Summer storms a delight
I’ve been trying to think of excuses to spend the summer months in Perth, away from the heat, but Mother Nature has foiled me by sending us some cooler days.
When the day rolls around that we leave here and move to the city there are numerous things I won’t miss — the stinking heat of summer being one of them.
I also won’t miss the flying ants after the rain, the frogs and their raucous chorus from the toilet cistern, dust storms and droughts.
I know there is one thing I will miss though, even though it occurs during summer, and that is our awesome thunderstorms.
Yes, I do know they have thunderstorms in the city but they won’t be the same.
Up here you watch them from go to whoa. Firstly, the clouds building up which I refer to as “thunderheads”. I vaguely recall reading about them in My Friend Flicka as a child, so no doubt it’s an American word, but it suits them.
They start far off in the distance and could be in any direction. At first they look white and fluffy, but as the clouds build they darken and become more promising.
The thunder rumbles way off in the distance and we all watch, trying to work out how far off it is and which way it’s heading.
Sometimes they torment us, with their rumbling and lightning flashes far off in the distance, looking like they are heading our way before making off in a completely different direction.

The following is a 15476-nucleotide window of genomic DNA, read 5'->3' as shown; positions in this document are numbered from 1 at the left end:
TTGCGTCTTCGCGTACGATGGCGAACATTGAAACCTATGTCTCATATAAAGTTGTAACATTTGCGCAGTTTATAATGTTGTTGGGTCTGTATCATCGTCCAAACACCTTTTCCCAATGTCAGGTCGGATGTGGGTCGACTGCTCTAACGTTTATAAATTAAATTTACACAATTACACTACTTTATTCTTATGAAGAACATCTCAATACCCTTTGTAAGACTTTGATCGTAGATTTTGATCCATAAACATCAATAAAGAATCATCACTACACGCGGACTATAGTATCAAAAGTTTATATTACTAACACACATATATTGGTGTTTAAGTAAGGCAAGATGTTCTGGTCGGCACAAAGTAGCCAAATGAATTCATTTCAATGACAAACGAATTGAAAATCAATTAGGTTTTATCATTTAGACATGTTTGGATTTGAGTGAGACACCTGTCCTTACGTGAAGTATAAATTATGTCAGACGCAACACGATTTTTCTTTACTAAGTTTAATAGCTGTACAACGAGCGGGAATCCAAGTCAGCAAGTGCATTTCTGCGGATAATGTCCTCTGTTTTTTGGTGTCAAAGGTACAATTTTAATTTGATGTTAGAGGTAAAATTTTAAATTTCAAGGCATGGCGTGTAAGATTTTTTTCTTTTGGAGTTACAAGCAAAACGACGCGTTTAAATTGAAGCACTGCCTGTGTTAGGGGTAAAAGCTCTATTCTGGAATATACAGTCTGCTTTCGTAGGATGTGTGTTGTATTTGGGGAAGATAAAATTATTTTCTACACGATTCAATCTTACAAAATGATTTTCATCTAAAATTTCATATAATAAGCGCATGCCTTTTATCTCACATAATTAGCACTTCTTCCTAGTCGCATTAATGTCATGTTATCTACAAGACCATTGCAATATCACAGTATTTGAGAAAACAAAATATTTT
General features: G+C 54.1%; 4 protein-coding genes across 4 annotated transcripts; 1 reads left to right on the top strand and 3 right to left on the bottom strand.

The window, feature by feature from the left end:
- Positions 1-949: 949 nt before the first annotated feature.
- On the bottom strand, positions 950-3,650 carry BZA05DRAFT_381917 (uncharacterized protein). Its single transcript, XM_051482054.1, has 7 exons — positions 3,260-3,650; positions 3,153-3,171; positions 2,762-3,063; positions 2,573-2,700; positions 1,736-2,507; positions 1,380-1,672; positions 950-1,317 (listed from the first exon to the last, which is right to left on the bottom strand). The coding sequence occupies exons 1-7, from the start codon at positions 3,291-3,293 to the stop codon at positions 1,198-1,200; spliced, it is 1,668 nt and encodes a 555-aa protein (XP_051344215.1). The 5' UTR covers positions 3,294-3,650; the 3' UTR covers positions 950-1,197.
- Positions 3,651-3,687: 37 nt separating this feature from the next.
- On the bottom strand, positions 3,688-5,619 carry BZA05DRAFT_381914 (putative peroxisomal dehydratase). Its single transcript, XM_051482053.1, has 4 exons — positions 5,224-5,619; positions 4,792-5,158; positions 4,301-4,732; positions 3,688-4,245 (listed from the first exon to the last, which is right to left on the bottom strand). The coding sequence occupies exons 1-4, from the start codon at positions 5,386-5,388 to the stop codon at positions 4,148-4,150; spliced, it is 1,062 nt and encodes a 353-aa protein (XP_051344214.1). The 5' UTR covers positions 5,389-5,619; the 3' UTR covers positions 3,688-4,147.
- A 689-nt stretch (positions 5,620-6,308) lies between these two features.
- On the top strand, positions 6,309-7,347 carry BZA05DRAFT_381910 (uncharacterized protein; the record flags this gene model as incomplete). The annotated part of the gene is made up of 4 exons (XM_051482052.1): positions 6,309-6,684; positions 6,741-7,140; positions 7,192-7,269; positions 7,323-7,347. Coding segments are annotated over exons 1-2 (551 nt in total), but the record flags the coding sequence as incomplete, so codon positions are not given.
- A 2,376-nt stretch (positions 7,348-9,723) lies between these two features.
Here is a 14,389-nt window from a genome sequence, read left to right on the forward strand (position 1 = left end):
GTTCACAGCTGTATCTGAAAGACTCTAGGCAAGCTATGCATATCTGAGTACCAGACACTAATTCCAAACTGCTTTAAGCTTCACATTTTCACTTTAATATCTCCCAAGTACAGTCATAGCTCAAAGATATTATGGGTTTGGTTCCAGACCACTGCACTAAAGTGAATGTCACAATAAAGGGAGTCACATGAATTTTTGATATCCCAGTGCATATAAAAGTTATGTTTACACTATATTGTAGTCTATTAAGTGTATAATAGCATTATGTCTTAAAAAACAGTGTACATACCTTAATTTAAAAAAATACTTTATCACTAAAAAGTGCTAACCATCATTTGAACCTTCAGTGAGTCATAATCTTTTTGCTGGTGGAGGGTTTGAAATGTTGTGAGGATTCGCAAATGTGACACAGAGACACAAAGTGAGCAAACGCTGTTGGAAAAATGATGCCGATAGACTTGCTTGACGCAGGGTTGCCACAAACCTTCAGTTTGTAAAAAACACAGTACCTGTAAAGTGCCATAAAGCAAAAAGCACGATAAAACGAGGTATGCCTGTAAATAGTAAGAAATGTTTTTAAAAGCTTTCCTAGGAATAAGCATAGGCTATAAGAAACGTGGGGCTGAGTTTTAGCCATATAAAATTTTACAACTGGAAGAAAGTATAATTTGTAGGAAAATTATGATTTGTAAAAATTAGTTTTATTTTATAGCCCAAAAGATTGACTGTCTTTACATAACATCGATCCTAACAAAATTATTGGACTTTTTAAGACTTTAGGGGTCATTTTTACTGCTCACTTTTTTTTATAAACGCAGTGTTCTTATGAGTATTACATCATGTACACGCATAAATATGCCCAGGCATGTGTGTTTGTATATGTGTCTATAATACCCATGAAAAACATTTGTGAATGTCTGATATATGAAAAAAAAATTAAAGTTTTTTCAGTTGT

That isn’t always a bad thing as there may be rain in them being dropped somewhere else on the property.
For me, though, it’s about the ones that come right over the homestead, with thunder that can make you change your undies and lightning that frustrates my amateur photography skills.
There is something so alive about being in the midst of a thunderstorm.
I know it can be dangerous, but some risks you just have to take.
The ultimate outcome is when the first spots of rain fall and you look out to see the sheets of water heading towards you.
A mad rush ensues to close doors and windows and put away items we don’t want getting wet.
Then you stand and smell the air, the rain, the freshness and revel in the life-giving manna falling from the sky.
A stormy sky at Neds Creek Station, via Meekatharra.